As businesses transition from a remote workforce towards a full-time return to the office, for the first time since the COVID-19 pandemic began, it is important that employees are familiar with their rights when it comes to behaviour in the workplace. In many cases, employees have never met face to face, or have not seen one another in over two years. As a result, we may see a rise in inappropriate workplace behaviour.
There are rules in place for employers in Canada to help protect employees from inappropriate workplace behaviour. In Ontario, the legislation that guides workplace standards is the Ontario Human Rights Code and the Occupational Health and Safety Act. Your employer has a duty to provide a safe work environment and must take steps to help prevent and address inappropriate behaviour in the workplace.
The Ontario Human Rights Code
The Ontario Human Rights Code (the “Code”), states that every person has a right to freedom from discrimination and equal treatment without discrimination because of race, ancestry, place of origin, colour, ethnic origin, citizenship, creed, sex, sexual orientation, gender identity, gender expression, age, marital status, family status or disability.
Freedom from Harassment in Employment
The Code states that every person who is an employee has a right to freedom from harassment in the workplace by the employer or agent of the employer or by another employee because of race, ancestry, place of origin, colour, ethnic origin, citizenship, creed, sexual orientation, gender identity, gender expression, age, record of offences, marital status, family status or disability.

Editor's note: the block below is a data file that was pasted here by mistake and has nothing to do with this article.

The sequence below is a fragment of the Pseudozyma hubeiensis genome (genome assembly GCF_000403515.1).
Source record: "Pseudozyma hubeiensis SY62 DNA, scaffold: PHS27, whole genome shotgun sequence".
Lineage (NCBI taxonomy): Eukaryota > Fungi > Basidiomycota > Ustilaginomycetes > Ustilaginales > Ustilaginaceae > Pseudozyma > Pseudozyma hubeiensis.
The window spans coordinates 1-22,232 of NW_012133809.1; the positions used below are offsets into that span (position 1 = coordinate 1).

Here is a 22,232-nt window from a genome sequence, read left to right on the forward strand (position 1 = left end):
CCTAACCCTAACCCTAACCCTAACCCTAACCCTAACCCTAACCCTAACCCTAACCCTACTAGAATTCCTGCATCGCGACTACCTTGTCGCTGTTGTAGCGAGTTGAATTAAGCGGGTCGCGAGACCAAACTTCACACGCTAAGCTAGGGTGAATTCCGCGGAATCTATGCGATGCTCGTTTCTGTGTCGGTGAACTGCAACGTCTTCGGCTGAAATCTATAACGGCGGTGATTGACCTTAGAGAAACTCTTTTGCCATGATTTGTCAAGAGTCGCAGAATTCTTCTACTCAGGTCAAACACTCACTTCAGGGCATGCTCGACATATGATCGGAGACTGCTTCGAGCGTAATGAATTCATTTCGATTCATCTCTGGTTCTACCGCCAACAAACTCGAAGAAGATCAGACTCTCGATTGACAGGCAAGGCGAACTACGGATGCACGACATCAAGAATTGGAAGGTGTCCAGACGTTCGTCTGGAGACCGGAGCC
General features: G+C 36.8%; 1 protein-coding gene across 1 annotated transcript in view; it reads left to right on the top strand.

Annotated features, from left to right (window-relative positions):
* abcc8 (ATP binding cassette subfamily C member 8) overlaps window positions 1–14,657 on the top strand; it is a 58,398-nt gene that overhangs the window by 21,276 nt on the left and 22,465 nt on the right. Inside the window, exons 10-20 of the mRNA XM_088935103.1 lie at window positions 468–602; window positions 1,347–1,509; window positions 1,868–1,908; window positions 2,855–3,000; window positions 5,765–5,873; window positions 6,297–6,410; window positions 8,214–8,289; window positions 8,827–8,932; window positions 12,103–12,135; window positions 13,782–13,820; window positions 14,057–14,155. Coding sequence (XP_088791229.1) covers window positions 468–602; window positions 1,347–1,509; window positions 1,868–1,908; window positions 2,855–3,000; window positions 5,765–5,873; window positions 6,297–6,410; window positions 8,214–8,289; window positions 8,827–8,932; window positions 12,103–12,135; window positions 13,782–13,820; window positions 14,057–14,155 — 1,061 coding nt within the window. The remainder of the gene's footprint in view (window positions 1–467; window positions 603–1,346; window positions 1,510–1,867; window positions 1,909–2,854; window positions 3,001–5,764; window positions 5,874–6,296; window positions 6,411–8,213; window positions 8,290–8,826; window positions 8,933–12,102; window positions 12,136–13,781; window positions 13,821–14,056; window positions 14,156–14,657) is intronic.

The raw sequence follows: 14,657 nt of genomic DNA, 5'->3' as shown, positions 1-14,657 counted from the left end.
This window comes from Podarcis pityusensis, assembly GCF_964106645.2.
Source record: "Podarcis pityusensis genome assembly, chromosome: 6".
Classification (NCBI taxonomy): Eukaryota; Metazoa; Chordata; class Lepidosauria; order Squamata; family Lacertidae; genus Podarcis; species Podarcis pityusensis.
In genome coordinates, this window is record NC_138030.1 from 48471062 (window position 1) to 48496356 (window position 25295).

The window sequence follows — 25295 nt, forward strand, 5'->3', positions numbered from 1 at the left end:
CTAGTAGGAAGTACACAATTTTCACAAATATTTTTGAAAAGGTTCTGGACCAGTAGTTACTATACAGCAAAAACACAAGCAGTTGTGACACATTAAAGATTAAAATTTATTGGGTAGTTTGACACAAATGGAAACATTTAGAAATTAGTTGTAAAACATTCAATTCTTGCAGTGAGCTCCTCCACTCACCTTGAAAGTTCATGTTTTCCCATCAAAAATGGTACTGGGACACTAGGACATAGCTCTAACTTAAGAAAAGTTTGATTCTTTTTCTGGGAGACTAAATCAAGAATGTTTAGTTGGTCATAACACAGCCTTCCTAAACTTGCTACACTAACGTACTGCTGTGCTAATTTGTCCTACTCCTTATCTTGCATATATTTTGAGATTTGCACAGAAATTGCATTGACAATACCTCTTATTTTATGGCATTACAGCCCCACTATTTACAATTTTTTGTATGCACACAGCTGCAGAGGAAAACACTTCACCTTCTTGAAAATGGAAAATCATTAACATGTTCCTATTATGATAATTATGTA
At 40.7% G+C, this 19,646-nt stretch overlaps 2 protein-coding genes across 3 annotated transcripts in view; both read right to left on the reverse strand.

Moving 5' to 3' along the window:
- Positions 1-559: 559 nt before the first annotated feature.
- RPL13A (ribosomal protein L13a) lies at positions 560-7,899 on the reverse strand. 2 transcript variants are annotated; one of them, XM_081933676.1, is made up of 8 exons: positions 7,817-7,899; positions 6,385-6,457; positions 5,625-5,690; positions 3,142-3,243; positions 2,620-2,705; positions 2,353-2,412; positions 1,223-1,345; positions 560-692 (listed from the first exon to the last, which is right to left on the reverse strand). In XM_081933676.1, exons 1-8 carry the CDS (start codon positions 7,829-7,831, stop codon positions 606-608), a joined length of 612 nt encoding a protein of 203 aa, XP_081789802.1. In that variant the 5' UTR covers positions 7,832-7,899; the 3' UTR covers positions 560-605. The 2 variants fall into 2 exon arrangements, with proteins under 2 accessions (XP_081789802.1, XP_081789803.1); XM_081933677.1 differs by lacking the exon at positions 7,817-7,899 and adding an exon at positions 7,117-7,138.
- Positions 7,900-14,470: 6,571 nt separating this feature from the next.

The legal definitions for workplace harassment are very broad and can be applied to a variety
of situations. They include workplace discrimination, psychological harassment, sexual
harassment, bullying, physical violence, and more subtle behaviour such as microaggressions or promoting harmful stereotypes.
Examples of Inappropriate Workplace Behaviour
Behaviours that are considered to be inappropriate, concerning, or threatening include:
• Sending angry or aggressive emails
• Inappropriate social media comments about a co-worker
• Unwanted sexual advances
• Comments of a sexual nature
• Abusive, or offensive comments
• Acts of physical violence, property damage, or production of a weapon
• Threats of violence
• Depictions of or sharing of pornographic images in the workplace
Please note that workplace harassment does not include disciplinary decisions (insubordination, absenteeism, or overall productivity), or management decisions (hiring, promotions, scheduling).
If you have experienced harassment or discrimination in the workplace, you may be entitled to
compensation for injuries to your feelings, dignity, and self-respect. If you lost your job as a
result of this conduct, you might also be entitled to be reinstated to your position and receive
lost wages for the time you were off from work.
Occupational Health and Safety Act
It is important that you report all instances of workplace discrimination or harassment as soon